Pictures from Senegal

Wednesday, October 20

History of Mboro

The following is a brief history of my amazing town of Mboro. The historical information was compiled by the mayor’s office of my town for a website that has been under construction the entire time I’ve been here (does it really take that long?). I then translated it and used the byproduct for the Wiki-Travel website I’ve launched for English speaking tourists looking to explore my corner of Senegal. Naturally, I’ve added additional details here that the average tourist probably doesn’t or shouldn’t care about for the sake of giving those of you reading this a better feel for the town. Nonetheless, I recommend checking out said website upon completion of this story.

Though discovered by the then colonial Governor of Senegal, Pinet Laprade, in 1862, the community of Mboro was not formalized until 1936 when travelers, carrying goods from the then capital of Saint Louis to the port in Dakar, found need for a stopping point along the coast.

After land surveys were conducted by the French, a base for fruit and vegetable production was instituted in Mboro and many Senegalese were enticed to move to the coast from Mékhé, Tivaouane, and other surrounding towns. Anyone who made the move received a trunk, a mosquito net, a piece of land, and tools to plant seeds and begin their new lives. Since then, Mboro has been regarded as the premier source of fruits and vegetables, among cities along the northern coast. This coastal region known to as either the Grande Côte (Big Coast) or the Garden Belt because of the large produce output for domestic and export consumption.

In the late 1950’s, a new dynamic was added to the economy with the extraction and sale of minerals found in the rich soils. The first miners were Europeans, either Belgian or French, and they exported phosphate. The Senegalese government formally organized the mining industry nation-wide in 1985, with the creation of Industries Chimiques du Senegal (ICS), including the factories and fields of Mboro/ Darou Khoudass.

By this time sulfur and other fun items from the periodic table were added to the product list. However, the governmental management style was not conducive to the large scale success in store for the factory and the operations were bought by a group of Indian entrepreneurs, a number of drag lines restored and new products developed for export. Thanks to the technology wave of the 20th century the fields of Mboro became a virtual gold mine upon the realization that they were riddled with silicon.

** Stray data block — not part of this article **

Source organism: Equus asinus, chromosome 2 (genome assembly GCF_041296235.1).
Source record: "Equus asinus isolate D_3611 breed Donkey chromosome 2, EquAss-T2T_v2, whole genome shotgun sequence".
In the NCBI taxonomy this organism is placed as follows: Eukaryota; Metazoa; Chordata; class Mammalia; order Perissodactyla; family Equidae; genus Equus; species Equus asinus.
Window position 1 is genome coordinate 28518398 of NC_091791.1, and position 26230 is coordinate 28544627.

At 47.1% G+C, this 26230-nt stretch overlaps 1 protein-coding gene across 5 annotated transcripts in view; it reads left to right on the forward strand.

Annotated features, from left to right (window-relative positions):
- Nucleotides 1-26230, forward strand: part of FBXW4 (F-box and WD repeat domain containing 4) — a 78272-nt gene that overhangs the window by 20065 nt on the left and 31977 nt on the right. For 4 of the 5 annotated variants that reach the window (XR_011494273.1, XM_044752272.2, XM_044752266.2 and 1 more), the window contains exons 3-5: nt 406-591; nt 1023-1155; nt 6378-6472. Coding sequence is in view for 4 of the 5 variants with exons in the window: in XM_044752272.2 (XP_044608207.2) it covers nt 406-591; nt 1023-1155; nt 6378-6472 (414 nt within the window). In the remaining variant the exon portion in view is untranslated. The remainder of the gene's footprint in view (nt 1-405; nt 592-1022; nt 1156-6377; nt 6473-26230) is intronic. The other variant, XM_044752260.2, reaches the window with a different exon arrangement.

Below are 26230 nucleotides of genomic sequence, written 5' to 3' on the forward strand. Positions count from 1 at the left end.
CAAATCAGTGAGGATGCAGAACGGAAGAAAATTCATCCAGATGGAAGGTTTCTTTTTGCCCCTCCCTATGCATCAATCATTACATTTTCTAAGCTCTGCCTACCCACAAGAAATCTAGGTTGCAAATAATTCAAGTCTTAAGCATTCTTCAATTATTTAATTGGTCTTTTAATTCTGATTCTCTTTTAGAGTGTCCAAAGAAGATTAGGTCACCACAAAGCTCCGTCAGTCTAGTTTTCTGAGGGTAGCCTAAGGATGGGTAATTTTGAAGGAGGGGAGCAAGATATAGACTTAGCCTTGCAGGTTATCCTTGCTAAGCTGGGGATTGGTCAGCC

The first neighborhoods of Mboro were formed by 1954. Included is the very unique gated neighborhood of Mbaye Mbaye, which today stands as a tribute to Western culture and the first factory managers that built it to include tennis courts, swimming pool, mini grocery store, and country club style dining hall. Eleven formal neighborhoods exist though the interiors of which are a little disorganized- as many houses are not numbered or share the same number as another home. Streets don’t have names, and directions are given either in terms of store landmarks or by sending a small child to accompany you.

The small town was once mixed into a pool with other surrounding villages to create a “rural community” governed by one man, El Hadji Ngalgou Ndiaye, from 1976 until 2002. This position was an appointment by people higher up the chain rather than a democratic election by the people. And from what I’m told, not all that much came out if it, save a figure head if anyone was ever asked of its existence. But in later years of his appointment, the town of Mboro was recognized as having a need for an independent mayor to govern our people specifically. Djiby Yade became the first official mayor in 2002. The stories vary but it is said that he did little to nothing beneficial for the town, though he did enjoy a comfortable lifestyle due to his elevated status.

A heated election took place following M. Yade’s term and a victorious Charlot Sene took office in the spring of 2009 as Mboro’s 2nd mayor in office. M. Sene is currently balancing a job at the mineral factory and with his appointment and platform containing a number of attractive improvement ideas. Among them are the drainage system for the lowest point in town, bathrooms in the market, new classrooms in each of the major schools, an organized waste management program, annexation into Mboro and creation of utility infrastructures for the beach front neighborhoods, and restructuring of the aforementioned disorganized neighborhoods.

Today a unique blend of Wolof, Pulaar and Sereer ethnicities call this oasis home. Catholics and Muslims live side by side in harmony sharing in each other’s holiday experiences; for a meal shared with a Catholic neighbor on Tabaski is returned in kind to the Muslims on Christmas. The statuesque small-scale cathedral on a side road of town is open to any and all seeking its services in either French or Wolof, and its various choir troops are amazing to listen to- be it during weekly practice or throughout mass. Meanwhile 3 large mosques decorate the other corners of town and are equally inviting with their calls to prier.

Revered for being flush with sea breezes and produce, Mboro is anything but your ordinary tourist destination. Tucked quietly by the coast, and a 30 minute ride from the national route, this is a must see sight for those in seek of a truly African experience. For more info visit http://wikitravel.org/en/Mboro.

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